Postprint version. Published in Neuroscience Letters, Volume 313, Issue 1-2, November 1, 2001, pages 1-4.
NOTE: At the time of publication, the author Sean C. Lema was not yet affiliated with Cal Poly.
The definitive version is available at https://doi.org/10.1016/S0304-3940(01)02223-6.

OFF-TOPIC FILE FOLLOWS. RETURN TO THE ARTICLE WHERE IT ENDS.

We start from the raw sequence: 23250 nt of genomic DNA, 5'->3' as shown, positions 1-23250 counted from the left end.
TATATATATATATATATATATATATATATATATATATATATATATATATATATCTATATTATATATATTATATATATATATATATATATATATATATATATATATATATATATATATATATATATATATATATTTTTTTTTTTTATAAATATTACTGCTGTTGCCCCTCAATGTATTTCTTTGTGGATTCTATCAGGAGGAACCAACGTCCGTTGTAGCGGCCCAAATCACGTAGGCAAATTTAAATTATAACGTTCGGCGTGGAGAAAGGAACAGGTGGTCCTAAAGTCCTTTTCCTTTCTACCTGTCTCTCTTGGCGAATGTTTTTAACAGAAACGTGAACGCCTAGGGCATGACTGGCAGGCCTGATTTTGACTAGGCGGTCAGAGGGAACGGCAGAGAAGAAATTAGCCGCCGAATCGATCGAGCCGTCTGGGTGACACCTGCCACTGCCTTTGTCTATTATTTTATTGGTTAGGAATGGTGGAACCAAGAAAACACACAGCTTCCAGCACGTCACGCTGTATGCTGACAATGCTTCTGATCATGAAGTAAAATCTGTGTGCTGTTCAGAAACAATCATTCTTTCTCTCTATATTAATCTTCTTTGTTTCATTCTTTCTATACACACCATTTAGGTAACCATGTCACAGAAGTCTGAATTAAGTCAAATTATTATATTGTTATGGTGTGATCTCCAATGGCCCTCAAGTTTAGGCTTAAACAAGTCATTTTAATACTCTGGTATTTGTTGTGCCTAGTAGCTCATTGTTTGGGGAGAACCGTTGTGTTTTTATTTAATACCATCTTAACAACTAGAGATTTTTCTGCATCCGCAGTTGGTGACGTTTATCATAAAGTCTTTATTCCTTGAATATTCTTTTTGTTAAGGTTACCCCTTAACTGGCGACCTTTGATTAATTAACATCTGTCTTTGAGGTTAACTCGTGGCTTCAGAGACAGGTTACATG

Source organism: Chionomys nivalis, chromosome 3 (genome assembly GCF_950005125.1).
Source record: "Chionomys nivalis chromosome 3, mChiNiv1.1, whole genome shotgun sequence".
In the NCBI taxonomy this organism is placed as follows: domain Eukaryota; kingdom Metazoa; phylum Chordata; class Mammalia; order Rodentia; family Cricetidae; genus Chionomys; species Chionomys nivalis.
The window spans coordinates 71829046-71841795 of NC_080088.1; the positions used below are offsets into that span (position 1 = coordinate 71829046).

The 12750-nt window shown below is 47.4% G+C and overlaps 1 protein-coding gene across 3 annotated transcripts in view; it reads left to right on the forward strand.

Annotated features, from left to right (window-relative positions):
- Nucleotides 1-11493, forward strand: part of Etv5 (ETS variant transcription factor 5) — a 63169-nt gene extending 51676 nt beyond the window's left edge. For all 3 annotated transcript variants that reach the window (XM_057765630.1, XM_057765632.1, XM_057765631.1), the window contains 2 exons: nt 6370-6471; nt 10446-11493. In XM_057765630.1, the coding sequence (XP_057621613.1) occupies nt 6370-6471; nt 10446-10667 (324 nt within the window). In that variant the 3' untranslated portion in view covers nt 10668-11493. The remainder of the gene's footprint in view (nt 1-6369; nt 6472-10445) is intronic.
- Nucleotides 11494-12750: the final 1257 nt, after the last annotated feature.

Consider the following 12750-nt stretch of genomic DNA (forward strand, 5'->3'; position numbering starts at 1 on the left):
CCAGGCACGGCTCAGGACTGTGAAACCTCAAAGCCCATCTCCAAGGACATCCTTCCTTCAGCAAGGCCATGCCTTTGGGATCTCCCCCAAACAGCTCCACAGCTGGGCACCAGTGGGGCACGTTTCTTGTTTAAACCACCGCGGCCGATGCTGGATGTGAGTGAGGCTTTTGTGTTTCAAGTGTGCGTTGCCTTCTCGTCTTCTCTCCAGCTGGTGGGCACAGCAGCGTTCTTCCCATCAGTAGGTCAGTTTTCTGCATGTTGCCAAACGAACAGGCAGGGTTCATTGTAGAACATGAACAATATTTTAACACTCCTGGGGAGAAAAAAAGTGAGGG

The NADPH-diaphorase (NADPH-d) histochemical technique is commonly used to localize the nitric oxide (NO)-producing enzyme NO synthase (NOS) in neural tissues. In the olfactory tissues of vertebrates, however, NADPH-d staining can be present without the detection of NOS by other methods. We used pharmacological controls to determine whether NADPH-d staining was indicative of NOS in olfactory tissues from coho salmon (Oncorhynchus kisutch). We also compared NADPH-d staining with immunoreactivity to NOS. NADPH-d staining localized to the olfactory epithelium and to the glomerular layer of the olfactory bulb. Two NOS inhibitors, L-N-nitroarginine and L-N-methyl-L-arginine, failed to block this staining, but the less specific flavin-binder, diphenylene iodonium chloride, decreased or eliminated NADPH-d staining in all olfactory tissues. Immunoreactivity to NOS was present in short axon cells of the bulb, but was absent from the epithelium. Our findings show that NADPH-d staining was not representative of NOS in the olfactory tissues of salmon.